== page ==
The next inquiry is whether the classification imposed, in effect, by the exclusive remedy provisions violates equal protection requirements. These provisions effectively classify non-dependent survivors of the workman differently than the survivors of tort victims fatally injured outside the course and scope of their employment. Again, the purpose of the Act and the relationship of the classification to the purpose is the relevant question. Because the Act provides for expeditious payment to the workman or his dependents without a showing of employer’s fault, it requires, in return, a limitation on the liability of the employer from common-law tort actions. The stated purpose is legitimate, and the exclusive remedy and the classification it imposes is rationally related to the purpose. Kent Nowlin. The fact that operation of the Act, through the exclusive remedy provisions, does not provide a recovery of tort damages for the non-dependent survivors is not fatal. An exclusive remedy provision is not unreasonable nor arbitrary “merely because the legislature failed to make provision for every possible contingency.” Leech v. Georgia-Pacific Corp., 259 Or. 161, 169, 485 P.2d 1195, 1199 (1971). The United States Supreme Court concluded in Dandridge v. Williams, 397 U.S. 471, 485, 90 S.Ct. 1153, 1161, 25 L.Ed.2d 491 (1970), in discussing an equal protection challenge to a Maryland welfare grant regulation, that:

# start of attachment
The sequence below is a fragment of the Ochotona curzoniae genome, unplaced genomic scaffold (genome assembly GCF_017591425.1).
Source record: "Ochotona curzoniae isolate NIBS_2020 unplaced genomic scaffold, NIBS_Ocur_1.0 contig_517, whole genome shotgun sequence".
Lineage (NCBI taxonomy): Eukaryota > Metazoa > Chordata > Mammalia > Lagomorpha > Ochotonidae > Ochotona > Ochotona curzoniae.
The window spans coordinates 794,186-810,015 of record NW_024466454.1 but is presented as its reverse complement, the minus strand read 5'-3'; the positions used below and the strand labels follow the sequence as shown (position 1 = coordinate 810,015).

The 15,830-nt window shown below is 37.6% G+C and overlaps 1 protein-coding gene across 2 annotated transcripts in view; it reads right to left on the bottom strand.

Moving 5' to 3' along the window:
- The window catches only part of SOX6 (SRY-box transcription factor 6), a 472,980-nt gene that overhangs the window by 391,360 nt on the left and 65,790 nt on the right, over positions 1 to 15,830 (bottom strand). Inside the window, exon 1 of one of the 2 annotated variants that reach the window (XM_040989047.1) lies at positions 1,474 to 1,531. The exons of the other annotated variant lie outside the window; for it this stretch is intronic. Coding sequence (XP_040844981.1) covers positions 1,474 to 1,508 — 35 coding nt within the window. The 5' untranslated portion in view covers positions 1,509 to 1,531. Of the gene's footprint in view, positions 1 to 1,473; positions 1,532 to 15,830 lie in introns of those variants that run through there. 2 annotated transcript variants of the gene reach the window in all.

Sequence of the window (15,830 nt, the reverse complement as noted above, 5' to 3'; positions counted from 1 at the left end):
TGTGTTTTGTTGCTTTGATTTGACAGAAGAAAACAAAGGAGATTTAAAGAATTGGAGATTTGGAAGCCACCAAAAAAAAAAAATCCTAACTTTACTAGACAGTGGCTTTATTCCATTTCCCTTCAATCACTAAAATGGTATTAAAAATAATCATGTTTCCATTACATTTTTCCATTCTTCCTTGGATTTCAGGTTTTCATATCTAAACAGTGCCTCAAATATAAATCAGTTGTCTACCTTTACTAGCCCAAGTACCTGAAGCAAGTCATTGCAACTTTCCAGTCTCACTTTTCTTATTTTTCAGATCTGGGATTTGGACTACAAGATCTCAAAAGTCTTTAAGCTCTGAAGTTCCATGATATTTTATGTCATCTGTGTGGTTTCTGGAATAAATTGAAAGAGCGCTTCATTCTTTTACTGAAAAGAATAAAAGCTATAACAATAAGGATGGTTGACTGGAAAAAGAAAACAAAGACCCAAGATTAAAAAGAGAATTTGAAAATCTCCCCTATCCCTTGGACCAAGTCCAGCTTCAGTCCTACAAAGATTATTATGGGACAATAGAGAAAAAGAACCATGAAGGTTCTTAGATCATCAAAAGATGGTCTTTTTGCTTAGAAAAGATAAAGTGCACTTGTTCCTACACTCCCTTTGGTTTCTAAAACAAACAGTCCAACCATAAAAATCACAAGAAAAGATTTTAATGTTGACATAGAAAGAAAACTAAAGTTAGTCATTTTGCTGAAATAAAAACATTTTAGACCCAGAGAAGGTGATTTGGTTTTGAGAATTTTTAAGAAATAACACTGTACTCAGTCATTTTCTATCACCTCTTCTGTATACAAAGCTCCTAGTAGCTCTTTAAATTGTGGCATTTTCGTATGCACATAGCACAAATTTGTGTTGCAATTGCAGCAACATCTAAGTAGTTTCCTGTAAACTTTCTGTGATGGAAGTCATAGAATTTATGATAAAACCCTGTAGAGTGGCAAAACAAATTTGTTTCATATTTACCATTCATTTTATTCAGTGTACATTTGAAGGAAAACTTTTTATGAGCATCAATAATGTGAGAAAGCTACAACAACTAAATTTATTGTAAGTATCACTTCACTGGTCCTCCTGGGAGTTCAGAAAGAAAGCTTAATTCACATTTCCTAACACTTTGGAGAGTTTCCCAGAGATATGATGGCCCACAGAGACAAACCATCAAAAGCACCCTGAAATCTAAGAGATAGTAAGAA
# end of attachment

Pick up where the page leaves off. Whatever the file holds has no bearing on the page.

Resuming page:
In the area of economics and social welfare, a State does not violate the Equal Protection Clause merely because the classifications made by its laws are imperfect. If the classification has some ‘reasonable basis’, it does not offend the Constitution simply because the classification ‘is not made with mathematical nicety or because in practice it results in some inequality.’ Lindsley v. Natural Carbonic Gas Co., 220 U.S. 61, 78, 31 S.Ct. 337, 340, 55 L.Ed. 369.